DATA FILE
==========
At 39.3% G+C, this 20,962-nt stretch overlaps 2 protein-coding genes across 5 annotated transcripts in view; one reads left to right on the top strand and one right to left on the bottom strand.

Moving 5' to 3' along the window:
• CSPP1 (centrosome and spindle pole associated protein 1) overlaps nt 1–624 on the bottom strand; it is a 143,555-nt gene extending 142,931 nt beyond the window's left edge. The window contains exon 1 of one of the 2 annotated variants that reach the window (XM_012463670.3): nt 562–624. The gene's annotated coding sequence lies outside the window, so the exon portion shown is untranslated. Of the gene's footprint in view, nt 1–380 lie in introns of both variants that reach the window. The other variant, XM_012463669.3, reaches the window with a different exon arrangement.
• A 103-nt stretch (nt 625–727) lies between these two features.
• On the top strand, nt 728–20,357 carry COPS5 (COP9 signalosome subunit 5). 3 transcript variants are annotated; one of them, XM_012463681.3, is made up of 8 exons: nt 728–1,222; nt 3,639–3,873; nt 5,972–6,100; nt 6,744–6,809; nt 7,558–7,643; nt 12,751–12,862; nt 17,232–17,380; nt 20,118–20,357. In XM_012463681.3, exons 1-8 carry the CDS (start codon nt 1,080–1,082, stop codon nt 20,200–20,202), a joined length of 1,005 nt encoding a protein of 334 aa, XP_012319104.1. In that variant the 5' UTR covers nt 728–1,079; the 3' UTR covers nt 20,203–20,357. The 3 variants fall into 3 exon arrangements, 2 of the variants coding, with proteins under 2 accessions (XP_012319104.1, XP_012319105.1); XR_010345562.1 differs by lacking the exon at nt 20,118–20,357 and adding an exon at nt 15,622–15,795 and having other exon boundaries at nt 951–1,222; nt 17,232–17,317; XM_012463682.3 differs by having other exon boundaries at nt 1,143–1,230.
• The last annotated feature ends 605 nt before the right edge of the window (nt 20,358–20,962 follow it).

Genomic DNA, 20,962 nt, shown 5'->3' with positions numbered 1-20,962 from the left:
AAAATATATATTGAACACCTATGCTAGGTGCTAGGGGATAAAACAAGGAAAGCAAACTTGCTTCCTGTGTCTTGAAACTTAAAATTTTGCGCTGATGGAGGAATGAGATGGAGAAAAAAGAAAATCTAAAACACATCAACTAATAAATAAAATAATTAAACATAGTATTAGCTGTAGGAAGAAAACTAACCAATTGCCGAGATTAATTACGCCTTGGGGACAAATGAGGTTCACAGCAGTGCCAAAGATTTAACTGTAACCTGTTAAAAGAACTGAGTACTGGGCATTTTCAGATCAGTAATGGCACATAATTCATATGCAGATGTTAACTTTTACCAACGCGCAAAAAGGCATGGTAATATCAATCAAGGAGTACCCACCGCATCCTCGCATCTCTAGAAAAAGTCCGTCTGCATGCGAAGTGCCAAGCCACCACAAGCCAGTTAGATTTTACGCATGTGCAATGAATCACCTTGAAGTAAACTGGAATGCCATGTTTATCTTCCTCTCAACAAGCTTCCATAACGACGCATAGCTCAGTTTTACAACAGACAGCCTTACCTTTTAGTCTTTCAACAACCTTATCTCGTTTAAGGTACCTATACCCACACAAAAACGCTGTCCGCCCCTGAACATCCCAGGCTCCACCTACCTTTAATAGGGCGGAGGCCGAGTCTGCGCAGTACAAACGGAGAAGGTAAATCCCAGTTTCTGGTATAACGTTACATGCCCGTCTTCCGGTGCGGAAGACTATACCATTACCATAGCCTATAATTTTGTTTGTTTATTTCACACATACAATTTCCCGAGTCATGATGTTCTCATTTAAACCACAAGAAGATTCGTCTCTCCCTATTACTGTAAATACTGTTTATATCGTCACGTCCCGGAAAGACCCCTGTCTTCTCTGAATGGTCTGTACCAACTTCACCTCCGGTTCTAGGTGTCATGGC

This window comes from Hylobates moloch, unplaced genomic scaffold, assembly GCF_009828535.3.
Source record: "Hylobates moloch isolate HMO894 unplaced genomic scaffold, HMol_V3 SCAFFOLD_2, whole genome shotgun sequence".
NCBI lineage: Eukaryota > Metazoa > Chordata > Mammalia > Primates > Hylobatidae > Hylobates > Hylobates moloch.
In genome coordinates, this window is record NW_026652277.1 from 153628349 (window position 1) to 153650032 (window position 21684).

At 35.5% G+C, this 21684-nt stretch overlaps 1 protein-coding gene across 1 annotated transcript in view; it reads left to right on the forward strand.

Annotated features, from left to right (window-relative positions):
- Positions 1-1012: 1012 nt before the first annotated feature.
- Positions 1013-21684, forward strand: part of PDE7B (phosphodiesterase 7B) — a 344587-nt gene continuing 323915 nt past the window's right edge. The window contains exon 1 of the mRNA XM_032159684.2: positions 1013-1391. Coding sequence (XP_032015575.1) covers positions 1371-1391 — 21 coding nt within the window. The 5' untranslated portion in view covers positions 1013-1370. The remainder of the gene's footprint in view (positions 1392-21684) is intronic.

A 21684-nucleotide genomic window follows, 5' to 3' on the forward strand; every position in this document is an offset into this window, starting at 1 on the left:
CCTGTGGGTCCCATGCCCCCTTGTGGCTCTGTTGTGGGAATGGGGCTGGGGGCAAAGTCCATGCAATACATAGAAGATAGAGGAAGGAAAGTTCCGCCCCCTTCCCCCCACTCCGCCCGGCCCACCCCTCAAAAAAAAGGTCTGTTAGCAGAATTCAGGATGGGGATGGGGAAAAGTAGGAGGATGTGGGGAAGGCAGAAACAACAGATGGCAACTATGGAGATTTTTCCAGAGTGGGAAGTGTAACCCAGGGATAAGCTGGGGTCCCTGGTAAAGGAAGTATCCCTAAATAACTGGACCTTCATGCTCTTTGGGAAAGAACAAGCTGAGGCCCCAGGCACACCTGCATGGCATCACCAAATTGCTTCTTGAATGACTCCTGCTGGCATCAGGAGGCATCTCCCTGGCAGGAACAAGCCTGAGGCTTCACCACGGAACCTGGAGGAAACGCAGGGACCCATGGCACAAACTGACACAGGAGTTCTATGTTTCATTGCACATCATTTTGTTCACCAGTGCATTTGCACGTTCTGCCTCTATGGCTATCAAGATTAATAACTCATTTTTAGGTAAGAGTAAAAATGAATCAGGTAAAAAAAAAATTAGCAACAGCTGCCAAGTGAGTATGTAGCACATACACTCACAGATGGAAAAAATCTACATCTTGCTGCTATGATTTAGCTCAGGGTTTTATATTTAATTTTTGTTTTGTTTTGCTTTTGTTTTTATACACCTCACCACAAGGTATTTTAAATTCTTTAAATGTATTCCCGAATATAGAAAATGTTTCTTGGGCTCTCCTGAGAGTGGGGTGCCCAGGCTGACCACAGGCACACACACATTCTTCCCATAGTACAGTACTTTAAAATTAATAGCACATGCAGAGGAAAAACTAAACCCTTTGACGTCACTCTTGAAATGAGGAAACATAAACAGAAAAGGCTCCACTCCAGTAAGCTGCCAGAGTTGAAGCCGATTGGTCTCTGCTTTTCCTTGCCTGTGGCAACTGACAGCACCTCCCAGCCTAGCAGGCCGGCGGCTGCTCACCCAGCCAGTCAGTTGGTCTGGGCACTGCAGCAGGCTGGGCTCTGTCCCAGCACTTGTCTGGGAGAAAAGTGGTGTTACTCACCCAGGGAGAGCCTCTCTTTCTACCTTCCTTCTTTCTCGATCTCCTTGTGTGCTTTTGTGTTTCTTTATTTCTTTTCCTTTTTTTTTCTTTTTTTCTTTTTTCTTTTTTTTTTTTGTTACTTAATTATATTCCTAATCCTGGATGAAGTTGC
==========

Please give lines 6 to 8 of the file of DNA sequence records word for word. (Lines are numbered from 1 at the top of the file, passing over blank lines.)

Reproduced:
• The last annotated feature ends 605 nt before the right edge of the window (nt 20,358–20,962 follow it).

Genomic DNA, 20,962 nt, shown 5'->3' with positions numbered 1-20,962 from the left:
AAAATATATATTGAACACCTATGCTAGGTGCTAGGGGATAAAACAAGGAAAGCAAACTTGCTTCCTGTGTCTTGAAACTTAAAATTTTGCGCTGATGGAGGAATGAGATGGAGAAAAAAGAAAATCTAAAACACATCAACTAATAAATAAAATAATTAAACATAGTATTAGCTGTAGGAAGAAAACTAACCAATTGCCGAGATTAATTACGCCTTGGGGACAAATGAGGTTCACAGCAGTGCCAAAGATTTAACTGTAACCTGTTAAAAGAACTGAGTACTGGGCATTTTCAGATCAGTAATGGCACATAATTCATATGCAGATGTTAACTTTTACCAACGCGCAAAAAGGCATGGTAATATCAATCAAGGAGTACCCACCGCATCCTCGCATCTCTAGAAAAAGTCCGTCTGCATGCGAAGTGCCAAGCCACCACAAGCCAGTTAGATTTTACGCATGTGCAATGAATCACCTTGAAGTAAACTGGAATGCCATGTTTATCTTCCTCTCAACAAGCTTCCATAACGACGCATAGCTCAGTTTTACAACAGACAGCCTTACCTTTTAGTCTTTCAACAACCTTATCTCGTTTAAGGTACCTATACCCACACAAAAACGCTGTCCGCCCCTGAACATCCCAGGCTCCACCTACCTTTAATAGGGCGGAGGCCGAGTCTGCGCAGTACAAACGGAGAAGGTAAATCCCAGTTTCTGGTATAACGTTACATGCCCGTCTTCCGGTGCGGAAGACTATACCATTACCATAGCCTATAATTTTGTTTGTTTATTTCACACATACAATTTCCCGAGTCATGATGTTCTCATTTAAACCACAAGAAGATTCGTCTCTCCCTATTACTGTAAATACTGTTTATATCGTCACGTCCCGGAAAGACCCCTGTCTTCTCTGAATGGTCTGTACCAACTTCACCTCCGGTTCTAGGTGTCATGGC